The opinion of the court was delivered by: GREENE
In this action, the National Association for the Advancement of Colored People (NAACP) and nine individuals seek an order (1) enjoining the Attorney General and his subordinates from reopening, causing to be reopened, or consenting to the reopening of any decree in an action brought by the government under Title VII of the Civil Rights Act of 1964, as amended,
on the basis that such decree contains goals, timetables, numerical remedies, or other relief for persons not proven to be "actual victims" of discrimination, and (2) requiring the Attorney General (a) to report to plaintiffs and to this Court if any other party seeks to modify or reopen such decree, (b) to advise the court in which a motion to reopen or modify is made of the pendency of this action, and (c) to provide plaintiffs with a list of all such cases and copies of all correspondence relating to such possible modification of such decrees. Additionally, plaintiffs seek to have this Court declare that goals, timetables, or numerical remedies entered by a court after a finding of discrimination or by consent of the parties do not violate Title VII, the Constitution, or any law of the United States.
Plaintiffs have requested a preliminary and permanent injunction; the defendant has moved to dismiss; and the Court has received briefs and heard oral argument.
On the merits, this action involves a dispute between the parties on the validity of employment goals and timetables for minorities and women in the wake of the Supreme Court's decision in Firefighters Local Union No. 1784 v. Stotts, 467 U.S. 561, 104 S. Ct. 2576, 81 L. Ed. 2d 483 (1984). The Department of Justice has apparently given the Stotts decision a far different and broader interpretation than have plaintiffs and several courts of appeals.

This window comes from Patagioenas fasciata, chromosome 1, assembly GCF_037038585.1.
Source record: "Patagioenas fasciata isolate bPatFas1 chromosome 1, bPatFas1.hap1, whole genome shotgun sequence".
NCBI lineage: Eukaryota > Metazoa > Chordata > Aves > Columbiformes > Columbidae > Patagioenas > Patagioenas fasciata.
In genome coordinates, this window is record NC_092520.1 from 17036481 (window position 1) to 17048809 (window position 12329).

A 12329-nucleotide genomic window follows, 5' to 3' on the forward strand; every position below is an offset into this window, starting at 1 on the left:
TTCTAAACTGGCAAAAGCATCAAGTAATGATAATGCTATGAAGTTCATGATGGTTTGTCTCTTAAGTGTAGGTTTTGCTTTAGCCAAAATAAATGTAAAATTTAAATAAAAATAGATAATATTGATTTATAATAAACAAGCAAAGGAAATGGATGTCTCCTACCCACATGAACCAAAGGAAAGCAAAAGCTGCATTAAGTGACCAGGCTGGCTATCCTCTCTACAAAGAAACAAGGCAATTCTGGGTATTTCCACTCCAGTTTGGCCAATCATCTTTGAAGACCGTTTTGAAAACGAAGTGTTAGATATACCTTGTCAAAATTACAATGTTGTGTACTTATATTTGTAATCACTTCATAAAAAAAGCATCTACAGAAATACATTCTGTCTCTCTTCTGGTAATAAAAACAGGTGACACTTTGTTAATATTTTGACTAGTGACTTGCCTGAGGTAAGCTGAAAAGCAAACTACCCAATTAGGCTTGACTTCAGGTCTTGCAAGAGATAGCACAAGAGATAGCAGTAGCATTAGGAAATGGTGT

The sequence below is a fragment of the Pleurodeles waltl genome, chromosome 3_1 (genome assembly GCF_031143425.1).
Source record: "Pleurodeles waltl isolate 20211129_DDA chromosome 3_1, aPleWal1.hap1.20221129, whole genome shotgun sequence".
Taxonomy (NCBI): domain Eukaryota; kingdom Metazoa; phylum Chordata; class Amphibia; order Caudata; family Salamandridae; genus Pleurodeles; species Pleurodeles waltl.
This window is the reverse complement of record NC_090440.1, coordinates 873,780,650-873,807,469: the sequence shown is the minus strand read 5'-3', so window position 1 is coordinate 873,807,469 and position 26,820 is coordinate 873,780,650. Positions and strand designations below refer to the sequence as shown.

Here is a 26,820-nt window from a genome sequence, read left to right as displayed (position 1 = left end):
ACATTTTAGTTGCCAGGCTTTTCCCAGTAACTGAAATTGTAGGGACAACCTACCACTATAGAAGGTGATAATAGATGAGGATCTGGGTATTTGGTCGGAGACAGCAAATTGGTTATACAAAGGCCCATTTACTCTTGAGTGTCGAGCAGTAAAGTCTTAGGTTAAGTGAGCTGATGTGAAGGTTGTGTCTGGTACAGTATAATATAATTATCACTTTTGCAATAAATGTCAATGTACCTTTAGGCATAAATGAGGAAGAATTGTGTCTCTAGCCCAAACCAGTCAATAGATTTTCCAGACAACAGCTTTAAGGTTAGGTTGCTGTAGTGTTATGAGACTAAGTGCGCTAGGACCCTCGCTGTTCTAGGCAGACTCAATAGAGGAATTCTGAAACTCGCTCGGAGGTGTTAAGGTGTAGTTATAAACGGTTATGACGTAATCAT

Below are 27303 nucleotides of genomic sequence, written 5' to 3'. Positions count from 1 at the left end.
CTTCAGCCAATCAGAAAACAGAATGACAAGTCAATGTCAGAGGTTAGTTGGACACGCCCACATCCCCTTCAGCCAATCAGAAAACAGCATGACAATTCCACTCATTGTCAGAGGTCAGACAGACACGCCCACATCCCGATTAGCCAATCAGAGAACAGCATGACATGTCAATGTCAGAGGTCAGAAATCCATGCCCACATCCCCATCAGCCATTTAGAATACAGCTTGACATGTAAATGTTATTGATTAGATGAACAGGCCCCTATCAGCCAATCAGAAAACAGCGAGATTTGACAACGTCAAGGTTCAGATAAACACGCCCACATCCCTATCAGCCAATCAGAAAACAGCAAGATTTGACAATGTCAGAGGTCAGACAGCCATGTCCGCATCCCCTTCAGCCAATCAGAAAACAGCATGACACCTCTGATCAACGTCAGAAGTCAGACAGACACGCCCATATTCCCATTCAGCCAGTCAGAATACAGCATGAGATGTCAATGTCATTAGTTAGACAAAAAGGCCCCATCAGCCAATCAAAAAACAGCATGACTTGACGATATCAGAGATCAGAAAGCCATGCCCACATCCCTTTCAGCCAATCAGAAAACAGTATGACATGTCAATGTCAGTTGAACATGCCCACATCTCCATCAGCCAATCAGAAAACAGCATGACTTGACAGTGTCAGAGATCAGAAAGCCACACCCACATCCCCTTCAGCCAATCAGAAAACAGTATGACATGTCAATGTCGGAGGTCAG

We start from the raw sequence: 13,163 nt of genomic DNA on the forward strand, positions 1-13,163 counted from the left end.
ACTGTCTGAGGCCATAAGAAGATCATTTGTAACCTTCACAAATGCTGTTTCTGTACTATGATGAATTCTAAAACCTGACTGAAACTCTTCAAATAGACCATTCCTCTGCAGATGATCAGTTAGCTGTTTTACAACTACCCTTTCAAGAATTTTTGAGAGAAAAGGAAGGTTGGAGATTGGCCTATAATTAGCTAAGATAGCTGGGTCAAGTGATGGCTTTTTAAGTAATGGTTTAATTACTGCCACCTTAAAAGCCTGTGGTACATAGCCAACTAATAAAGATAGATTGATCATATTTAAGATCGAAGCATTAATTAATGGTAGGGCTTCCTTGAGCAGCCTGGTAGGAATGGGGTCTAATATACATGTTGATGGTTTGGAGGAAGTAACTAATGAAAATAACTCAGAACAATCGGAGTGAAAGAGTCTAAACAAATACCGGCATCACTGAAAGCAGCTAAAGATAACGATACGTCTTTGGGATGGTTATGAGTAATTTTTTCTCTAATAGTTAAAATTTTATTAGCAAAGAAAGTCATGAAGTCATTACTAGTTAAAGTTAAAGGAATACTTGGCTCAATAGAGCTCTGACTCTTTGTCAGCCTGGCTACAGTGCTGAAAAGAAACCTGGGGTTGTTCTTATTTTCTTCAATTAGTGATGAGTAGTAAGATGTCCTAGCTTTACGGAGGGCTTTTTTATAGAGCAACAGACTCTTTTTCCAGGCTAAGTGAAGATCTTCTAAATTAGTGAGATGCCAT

However, notwithstanding plaintiffs' request, this Court cannot validly consider the meaning of Stotts in this lawsuit since, whatever may be the proper interpretation of that decision, plaintiffs' action is faced at the very outset with insurmountable procedural barriers.
Although the parties have briefed and argued a great many issues,
two fundamental principles of law so clearly stand as obstacles to the grant of relief by the Court that none of the other issues is open for consideration. Plaintiffs' action must fail (1) under the principle of the separation of powers, and (2) because this Court lacks authority to interfere with or to seek to guide litigation in other district courts throughout the United States.
What plaintiffs are asking this Court in essence to do is to direct the formulation and presentation by the Department of Justice of its legal position in a number of lawsuits, whether now pending in federal courts
or to be filed in such courts in the future. However, it is settled by law that Article II of the Constitution reserves to the President and, by implication, to his principal legal adviser, the Attorney General, the authority to prosecute actions on behalf of the United States and otherwise to present the views of the United States in the courts. The principle that prosecutorial discretion lies within the exclusive province of the Executive Branch has been expounded in such decisions as United States v. Mendoza, 464 U.S. 154, 104 S. Ct. 568, 573, 78 L. Ed. 2d 379 (1984), where the Court noted that
while the Executive Branch must of course defer to the Judicial Branch for final resolution of questions of constitutional law, the former nevertheless controls the progress of government litigation through the federal courts
and Buckley v. Valeo, 424 U.S. 1, 138, 46 L. Ed. 2d 659, 96 S. Ct. 612 (1976), where it said that
it is to the President, and not to Congress, that the Constitution entrusts the responsibility to "take Care that the Laws be faithfully executed." Art. II, § 3.
That principle, to be sure, is not absolute: it is subject to exceptions where the Congress has explicitly, and for special, valid reasons, vested portions of the Executive's prosecutorial discretion in individuals ultimately responsible to the judicial branch.
But no court has ever held, or even intimated, that the courts may superintend the exercise of the prosecutorial power of the Attorney General absent a direct and unambiguous congressional mandate. There is no such mandate here.
Plaintiffs rely for support of their position in this regard on the Administrative Procedure Act, 5 U.S.C. § 553, and on Executive Order No. 12067, 43 Fed. Reg. 28967 (1978).
The APA provides that review may be had in the courts for "final agency action for which there is no other adequate remedy in a court." 5 U.S.C. § 704. The complaint in this case fails ...